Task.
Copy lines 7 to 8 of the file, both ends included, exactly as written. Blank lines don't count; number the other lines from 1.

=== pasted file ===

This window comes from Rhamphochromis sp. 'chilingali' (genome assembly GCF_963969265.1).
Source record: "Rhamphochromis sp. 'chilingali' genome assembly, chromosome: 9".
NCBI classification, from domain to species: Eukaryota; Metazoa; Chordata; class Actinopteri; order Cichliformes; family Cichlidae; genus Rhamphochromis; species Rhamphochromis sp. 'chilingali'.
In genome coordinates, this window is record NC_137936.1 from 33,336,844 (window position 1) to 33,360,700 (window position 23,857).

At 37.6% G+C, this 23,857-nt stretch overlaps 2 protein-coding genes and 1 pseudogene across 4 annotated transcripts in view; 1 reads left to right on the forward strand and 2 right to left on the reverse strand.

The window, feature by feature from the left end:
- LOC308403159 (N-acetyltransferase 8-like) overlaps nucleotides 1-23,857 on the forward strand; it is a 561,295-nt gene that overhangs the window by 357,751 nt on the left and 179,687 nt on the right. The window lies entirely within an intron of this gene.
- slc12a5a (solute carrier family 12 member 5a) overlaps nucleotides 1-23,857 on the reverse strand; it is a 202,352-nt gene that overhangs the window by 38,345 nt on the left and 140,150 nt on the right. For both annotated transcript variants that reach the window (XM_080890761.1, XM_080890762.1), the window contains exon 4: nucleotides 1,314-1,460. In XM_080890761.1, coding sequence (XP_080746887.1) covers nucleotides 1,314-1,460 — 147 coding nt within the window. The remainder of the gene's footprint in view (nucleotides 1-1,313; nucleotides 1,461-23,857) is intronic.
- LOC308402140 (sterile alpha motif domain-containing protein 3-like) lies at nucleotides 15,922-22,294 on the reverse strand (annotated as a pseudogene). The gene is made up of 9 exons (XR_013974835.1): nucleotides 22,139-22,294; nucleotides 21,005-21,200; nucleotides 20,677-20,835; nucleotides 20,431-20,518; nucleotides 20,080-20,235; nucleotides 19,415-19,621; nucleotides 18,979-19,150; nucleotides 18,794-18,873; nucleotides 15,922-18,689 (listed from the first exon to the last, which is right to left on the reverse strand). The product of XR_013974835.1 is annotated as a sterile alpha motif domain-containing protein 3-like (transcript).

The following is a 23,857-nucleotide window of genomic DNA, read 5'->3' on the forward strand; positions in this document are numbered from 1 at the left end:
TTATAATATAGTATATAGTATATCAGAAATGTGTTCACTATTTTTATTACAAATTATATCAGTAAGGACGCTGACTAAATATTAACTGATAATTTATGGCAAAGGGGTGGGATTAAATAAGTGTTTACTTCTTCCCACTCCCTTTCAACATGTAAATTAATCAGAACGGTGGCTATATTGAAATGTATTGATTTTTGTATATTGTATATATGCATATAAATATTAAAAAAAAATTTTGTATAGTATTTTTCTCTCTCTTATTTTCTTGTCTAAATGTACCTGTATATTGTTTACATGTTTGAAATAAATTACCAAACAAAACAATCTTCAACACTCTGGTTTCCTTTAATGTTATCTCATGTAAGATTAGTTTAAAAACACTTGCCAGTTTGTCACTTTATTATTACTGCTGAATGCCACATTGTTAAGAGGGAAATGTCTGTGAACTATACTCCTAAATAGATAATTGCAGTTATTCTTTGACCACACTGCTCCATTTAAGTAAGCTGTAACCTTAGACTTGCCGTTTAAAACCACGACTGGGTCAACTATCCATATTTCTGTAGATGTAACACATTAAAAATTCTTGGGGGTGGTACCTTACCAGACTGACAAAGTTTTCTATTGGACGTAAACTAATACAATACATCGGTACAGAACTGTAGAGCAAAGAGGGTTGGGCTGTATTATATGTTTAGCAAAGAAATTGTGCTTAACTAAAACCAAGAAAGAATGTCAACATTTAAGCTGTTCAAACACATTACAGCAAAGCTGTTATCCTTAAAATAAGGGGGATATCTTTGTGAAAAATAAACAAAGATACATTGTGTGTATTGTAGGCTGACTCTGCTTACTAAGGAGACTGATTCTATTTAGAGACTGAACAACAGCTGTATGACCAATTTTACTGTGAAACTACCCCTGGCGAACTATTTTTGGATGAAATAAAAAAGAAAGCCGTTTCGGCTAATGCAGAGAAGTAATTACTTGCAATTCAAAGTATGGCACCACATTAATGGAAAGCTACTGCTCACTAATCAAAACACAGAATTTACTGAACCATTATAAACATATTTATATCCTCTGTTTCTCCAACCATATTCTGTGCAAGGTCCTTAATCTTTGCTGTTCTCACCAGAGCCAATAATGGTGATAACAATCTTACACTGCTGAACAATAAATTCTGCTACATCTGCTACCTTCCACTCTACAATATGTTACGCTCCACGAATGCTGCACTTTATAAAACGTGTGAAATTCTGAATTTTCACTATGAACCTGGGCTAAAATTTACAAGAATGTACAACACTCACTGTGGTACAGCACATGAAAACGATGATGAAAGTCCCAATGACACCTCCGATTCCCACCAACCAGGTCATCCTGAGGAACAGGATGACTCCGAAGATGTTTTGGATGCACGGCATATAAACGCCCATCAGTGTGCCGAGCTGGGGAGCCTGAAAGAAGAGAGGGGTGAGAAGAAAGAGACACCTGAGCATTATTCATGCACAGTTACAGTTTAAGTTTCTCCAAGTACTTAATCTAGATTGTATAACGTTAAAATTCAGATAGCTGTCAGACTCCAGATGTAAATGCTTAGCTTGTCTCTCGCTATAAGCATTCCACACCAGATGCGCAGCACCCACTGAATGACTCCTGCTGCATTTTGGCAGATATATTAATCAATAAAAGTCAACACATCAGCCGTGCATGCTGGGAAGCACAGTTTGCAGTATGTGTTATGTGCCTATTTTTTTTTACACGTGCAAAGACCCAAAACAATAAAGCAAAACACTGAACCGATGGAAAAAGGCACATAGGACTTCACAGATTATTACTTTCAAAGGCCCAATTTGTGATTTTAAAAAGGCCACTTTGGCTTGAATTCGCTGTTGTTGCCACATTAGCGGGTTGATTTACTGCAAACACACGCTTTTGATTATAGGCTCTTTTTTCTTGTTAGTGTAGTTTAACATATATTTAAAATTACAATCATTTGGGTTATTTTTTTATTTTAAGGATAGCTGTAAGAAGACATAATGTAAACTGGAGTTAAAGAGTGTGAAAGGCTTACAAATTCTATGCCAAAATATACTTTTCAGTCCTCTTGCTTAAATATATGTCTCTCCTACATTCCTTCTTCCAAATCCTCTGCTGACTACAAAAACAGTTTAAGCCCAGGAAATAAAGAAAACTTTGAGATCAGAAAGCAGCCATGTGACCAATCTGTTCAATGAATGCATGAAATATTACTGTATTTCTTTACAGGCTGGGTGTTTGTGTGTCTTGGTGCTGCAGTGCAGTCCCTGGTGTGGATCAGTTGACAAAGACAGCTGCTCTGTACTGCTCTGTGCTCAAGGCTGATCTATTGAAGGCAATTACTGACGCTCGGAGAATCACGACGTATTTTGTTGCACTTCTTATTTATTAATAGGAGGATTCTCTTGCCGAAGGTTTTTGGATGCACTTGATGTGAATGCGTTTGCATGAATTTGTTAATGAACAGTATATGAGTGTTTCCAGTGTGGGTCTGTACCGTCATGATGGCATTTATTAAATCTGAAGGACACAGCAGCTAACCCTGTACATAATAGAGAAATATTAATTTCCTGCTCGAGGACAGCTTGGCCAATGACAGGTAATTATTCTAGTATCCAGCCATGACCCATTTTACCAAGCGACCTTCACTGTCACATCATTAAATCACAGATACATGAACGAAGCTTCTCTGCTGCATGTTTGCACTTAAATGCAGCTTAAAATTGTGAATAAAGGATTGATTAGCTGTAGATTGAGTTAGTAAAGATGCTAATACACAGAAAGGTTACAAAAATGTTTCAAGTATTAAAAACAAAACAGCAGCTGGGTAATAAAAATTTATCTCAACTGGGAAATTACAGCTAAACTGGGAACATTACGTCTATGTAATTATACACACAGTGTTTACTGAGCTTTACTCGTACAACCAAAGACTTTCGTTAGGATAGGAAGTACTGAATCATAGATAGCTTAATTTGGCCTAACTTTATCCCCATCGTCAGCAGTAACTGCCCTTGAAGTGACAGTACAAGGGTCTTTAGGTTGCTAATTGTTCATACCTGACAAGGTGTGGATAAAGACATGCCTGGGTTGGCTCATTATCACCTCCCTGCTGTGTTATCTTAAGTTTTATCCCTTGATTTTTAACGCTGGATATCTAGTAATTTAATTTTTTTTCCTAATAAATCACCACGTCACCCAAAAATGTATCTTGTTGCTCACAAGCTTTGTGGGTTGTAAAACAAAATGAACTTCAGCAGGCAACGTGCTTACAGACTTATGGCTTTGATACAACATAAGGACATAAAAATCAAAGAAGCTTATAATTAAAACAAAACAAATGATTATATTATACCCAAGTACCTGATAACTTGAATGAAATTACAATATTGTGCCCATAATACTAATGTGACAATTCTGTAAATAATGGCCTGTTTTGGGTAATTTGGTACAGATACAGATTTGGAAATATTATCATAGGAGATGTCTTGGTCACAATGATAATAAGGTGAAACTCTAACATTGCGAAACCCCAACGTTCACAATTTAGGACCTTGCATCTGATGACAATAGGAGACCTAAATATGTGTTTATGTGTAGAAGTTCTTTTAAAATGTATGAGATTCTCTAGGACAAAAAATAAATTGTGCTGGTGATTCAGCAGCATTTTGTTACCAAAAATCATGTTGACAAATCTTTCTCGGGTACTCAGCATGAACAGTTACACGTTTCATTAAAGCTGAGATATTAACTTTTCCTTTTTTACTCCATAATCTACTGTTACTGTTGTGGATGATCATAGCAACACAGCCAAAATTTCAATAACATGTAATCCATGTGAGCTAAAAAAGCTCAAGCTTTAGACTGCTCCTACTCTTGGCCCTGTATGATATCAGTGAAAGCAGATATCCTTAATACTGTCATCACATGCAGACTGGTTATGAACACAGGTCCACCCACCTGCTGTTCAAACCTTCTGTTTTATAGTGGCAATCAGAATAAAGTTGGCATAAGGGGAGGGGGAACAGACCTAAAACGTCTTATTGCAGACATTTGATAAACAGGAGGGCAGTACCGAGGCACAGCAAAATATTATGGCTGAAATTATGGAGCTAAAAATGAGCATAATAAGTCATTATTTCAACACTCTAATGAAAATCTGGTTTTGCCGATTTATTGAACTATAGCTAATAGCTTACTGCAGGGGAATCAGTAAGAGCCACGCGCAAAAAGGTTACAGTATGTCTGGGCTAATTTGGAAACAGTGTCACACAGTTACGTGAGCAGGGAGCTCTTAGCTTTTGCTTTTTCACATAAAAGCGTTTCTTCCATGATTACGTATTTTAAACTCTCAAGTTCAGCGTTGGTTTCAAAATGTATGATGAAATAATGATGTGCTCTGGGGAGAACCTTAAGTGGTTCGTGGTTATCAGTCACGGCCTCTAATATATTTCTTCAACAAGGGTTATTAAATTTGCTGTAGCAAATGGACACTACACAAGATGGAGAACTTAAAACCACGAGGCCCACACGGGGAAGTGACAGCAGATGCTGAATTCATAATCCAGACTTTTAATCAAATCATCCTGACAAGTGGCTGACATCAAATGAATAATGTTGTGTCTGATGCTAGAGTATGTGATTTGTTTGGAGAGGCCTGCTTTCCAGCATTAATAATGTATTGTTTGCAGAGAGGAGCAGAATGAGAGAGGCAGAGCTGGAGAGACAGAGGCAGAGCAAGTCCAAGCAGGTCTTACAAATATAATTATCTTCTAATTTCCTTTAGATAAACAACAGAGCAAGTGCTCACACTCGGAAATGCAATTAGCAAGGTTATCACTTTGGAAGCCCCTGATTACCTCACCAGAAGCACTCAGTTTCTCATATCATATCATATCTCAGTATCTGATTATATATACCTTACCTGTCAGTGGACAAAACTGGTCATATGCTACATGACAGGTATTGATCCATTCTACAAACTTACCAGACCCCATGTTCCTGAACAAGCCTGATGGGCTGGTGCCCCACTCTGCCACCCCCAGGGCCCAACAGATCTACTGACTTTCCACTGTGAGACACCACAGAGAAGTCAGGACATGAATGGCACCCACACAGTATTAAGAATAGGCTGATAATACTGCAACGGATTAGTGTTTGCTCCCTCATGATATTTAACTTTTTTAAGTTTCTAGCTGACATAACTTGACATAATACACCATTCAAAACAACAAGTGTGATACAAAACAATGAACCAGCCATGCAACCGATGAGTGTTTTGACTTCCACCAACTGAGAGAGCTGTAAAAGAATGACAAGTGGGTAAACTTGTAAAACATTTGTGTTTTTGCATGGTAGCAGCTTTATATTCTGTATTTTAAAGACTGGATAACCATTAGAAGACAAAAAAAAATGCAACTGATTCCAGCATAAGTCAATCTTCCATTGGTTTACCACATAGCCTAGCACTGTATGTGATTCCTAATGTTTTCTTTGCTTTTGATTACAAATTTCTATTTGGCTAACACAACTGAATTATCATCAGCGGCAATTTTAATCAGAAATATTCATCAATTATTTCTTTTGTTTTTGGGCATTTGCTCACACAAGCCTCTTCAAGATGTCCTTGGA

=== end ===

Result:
- LOC308403159 (N-acetyltransferase 8-like) overlaps nucleotides 1-23,857 on the forward strand; it is a 561,295-nt gene that overhangs the window by 357,751 nt on the left and 179,687 nt on the right. The window lies entirely within an intron of this gene.
- slc12a5a (solute carrier family 12 member 5a) overlaps nucleotides 1-23,857 on the reverse strand; it is a 202,352-nt gene that overhangs the window by 38,345 nt on the left and 140,150 nt on the right. For both annotated transcript variants that reach the window (XM_080890761.1, XM_080890762.1), the window contains exon 4: nucleotides 1,314-1,460. In XM_080890761.1, coding sequence (XP_080746887.1) covers nucleotides 1,314-1,460 — 147 coding nt within the window. The remainder of the gene's footprint in view (nucleotides 1-1,313; nucleotides 1,461-23,857) is intronic.